For months, President Obama has been promising to act on immigration where Congress failed, after it became clear that the House would not take up the bill the Senate passed a year and a half ago. In the days leading up to the president's immigration announcement Thursday evening, Republicans became increasingly irate, accusing him of seizing the powers of a king or an emperor.
Yet before Thursday evening, a little over a year ago in 2013, Mr. Obama was talking about his lack of authority, his inability to expand relief for undocumented immigrants, and even ruled out unilateral action, saying "that's not an option."
He told Telemundo, "Young people who basically have grown up here are Americans that we should welcome. We're not going to have them operate under a cloud, under a shadow. But if we start broadening that, then essentially I would be ignoring the law in a way that I think would be difficult to defend legally. So that's not an option and I do get a little worried that advocates of immigration reform start losing heart and immediately think, 'Well, somehow there is an out here. If Congress doesn't act, we'll just have the president sign something and that will take care of it. We won't have to worry about it.'"
And yet on Thursday evening, it was that very action of "broadening" relief that he announced, extending an offer of delayed deportation and work permits. He said, "[W]e're going to offer the following deal: If you've been in America for more than five years; if you have children who are American citizens or legal residents; if you register, pass a criminal background check, and you're willing to pay your fair share of taxes, you'll be able to apply to stay in this country temporarily, without fear of deportation."
And Mr. Obama couched that deal in the power of the office: "There are actions I have the legal authority to take as president -- the same kinds of actions taken by Democratic and Republican presidents before me -- that will help make our immigration system more fair and more just."
And just five minutes later, he said, "The actions I'm taking are not only lawful, they're the kinds of actions taken by every single Republican president and every single Democratic president for the past half century. And to those members of Congress who question my authority to make our immigration system work better, or question the wisdom of me acting where Congress has failed, I have one answer: Pass a bill. I want to work with both parties to pass a more permanent legislative solution. And the day I sign that bill into law, the actions I take will no longer be necessary."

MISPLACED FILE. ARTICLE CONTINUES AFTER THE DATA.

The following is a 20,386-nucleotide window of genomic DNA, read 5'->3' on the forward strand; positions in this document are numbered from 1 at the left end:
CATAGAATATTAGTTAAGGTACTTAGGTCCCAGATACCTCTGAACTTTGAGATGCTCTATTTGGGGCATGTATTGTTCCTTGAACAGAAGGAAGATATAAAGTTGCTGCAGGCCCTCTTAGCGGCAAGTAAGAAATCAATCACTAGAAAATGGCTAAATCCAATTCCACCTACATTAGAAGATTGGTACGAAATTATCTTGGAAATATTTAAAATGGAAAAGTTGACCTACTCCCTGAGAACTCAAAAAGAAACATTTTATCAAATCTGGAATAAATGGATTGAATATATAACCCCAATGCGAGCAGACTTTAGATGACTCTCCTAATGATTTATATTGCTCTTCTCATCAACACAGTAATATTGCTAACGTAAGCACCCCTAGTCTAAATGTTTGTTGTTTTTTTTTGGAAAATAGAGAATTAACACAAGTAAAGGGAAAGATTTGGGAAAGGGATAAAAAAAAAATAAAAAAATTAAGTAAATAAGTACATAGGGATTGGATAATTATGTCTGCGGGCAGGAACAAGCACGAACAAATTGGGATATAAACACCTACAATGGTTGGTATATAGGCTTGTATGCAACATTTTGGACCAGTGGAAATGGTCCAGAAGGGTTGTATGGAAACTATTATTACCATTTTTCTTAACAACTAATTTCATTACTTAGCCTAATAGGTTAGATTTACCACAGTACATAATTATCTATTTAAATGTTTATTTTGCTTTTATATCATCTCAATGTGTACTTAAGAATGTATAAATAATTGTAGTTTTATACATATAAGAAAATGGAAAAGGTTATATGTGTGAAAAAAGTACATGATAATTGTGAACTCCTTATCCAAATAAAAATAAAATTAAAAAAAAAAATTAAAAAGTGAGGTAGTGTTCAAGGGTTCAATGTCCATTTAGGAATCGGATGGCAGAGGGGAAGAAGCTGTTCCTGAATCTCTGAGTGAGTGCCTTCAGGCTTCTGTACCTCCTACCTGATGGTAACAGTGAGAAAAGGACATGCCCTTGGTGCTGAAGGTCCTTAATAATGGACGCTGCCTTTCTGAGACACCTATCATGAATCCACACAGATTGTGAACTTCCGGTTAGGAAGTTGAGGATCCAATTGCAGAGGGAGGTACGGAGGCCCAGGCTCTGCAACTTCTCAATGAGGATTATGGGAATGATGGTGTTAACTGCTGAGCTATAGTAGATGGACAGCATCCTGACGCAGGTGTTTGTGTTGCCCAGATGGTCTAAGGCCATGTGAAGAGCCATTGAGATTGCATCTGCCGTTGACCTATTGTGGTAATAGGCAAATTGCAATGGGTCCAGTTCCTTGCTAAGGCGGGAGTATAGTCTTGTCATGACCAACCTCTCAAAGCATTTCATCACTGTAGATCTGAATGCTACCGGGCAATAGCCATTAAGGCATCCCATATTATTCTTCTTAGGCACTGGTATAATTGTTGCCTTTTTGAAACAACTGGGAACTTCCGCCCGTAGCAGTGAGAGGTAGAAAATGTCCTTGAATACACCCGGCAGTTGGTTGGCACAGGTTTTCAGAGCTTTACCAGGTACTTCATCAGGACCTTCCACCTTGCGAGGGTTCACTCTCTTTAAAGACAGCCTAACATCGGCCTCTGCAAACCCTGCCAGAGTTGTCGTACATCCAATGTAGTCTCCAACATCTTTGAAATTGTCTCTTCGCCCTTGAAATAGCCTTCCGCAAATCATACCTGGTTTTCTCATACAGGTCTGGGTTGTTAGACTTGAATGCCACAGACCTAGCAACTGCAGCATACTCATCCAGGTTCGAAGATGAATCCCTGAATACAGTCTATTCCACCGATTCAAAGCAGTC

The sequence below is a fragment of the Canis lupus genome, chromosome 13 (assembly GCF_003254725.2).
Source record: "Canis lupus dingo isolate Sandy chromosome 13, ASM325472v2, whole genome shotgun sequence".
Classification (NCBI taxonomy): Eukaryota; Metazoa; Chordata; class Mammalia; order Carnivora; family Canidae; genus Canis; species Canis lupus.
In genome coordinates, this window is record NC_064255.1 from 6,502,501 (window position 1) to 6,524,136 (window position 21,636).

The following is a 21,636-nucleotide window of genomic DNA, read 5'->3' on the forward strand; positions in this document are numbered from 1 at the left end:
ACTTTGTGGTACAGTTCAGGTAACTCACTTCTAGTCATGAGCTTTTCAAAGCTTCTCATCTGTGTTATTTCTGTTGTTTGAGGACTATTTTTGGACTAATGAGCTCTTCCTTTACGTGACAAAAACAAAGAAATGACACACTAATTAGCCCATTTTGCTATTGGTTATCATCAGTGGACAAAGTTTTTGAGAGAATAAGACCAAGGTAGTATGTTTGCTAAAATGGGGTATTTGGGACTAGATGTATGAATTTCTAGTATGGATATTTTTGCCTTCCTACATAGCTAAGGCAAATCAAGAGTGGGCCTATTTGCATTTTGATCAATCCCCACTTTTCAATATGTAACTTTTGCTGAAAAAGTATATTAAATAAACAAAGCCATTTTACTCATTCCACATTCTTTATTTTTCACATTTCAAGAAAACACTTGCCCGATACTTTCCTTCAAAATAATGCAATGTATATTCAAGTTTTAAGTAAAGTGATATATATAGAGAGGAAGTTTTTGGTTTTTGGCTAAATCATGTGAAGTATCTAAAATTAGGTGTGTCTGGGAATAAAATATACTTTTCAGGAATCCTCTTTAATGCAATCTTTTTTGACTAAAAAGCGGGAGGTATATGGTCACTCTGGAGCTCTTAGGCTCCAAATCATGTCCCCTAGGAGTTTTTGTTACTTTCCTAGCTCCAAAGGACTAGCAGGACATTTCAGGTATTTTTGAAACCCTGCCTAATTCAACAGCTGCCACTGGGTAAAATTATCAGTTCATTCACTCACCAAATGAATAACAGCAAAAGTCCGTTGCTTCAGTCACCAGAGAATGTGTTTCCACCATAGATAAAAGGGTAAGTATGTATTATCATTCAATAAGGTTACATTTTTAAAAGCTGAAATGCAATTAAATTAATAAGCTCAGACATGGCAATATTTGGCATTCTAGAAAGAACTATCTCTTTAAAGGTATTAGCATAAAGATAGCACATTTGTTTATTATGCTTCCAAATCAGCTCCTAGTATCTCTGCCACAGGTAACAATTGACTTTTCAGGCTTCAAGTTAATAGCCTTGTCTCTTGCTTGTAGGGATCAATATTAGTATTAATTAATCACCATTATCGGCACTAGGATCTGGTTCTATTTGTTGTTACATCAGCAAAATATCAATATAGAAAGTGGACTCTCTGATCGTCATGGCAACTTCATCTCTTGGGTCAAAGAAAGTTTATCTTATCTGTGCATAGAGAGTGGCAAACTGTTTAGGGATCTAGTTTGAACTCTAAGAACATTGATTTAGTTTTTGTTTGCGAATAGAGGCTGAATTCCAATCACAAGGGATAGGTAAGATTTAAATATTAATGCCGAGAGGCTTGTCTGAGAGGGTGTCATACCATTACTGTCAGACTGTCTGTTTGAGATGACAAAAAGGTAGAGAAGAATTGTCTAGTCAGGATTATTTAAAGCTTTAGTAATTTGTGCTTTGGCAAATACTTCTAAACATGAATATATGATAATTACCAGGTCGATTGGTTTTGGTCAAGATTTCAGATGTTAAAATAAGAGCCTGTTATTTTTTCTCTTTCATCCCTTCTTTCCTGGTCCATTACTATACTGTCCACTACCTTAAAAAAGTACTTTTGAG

Is this the contradiction it appears to be? Sort of.
That year and two months between then and now makes a difference. In September 2013, Mr. Obama could still hope that the House would act on immigration. The Senate had just passed its bill in June. Tipping his hand at that point toward what he could and couldn't do without Congress wouldn't have been all that useful to the argument he was making at that moment in time.
Now, the 113th Congress is limping into its last couple of lame-duck weeks, and if there is one thing that everyone knows, it's that the House is not passing that Senate bill this year. In that intervening year and two months, the President has consulted with Homeland Security Secretary Jeh Johnson and Attorney General Eric Holder on what kinds of actions he could take to defer the deportation of the five million undocumented immigrants he hopes to help.
Mr. Obama does by this time know what his authority allows and doesn't allow. It allows him to defer deportation. It does not allow him to halt deportation. It allows him to confer temporary work permits. It does not allow him to give those five million immigrants permanent relief--U.S. citizenship or even permanent residence. The president only has the authority to give them a temporary haven. And that can be overturned the day he walks out of the White House. Green cards and citizenship--the ability to live in this country permanently--can only be conferred by legislative authority that belongs to Congress.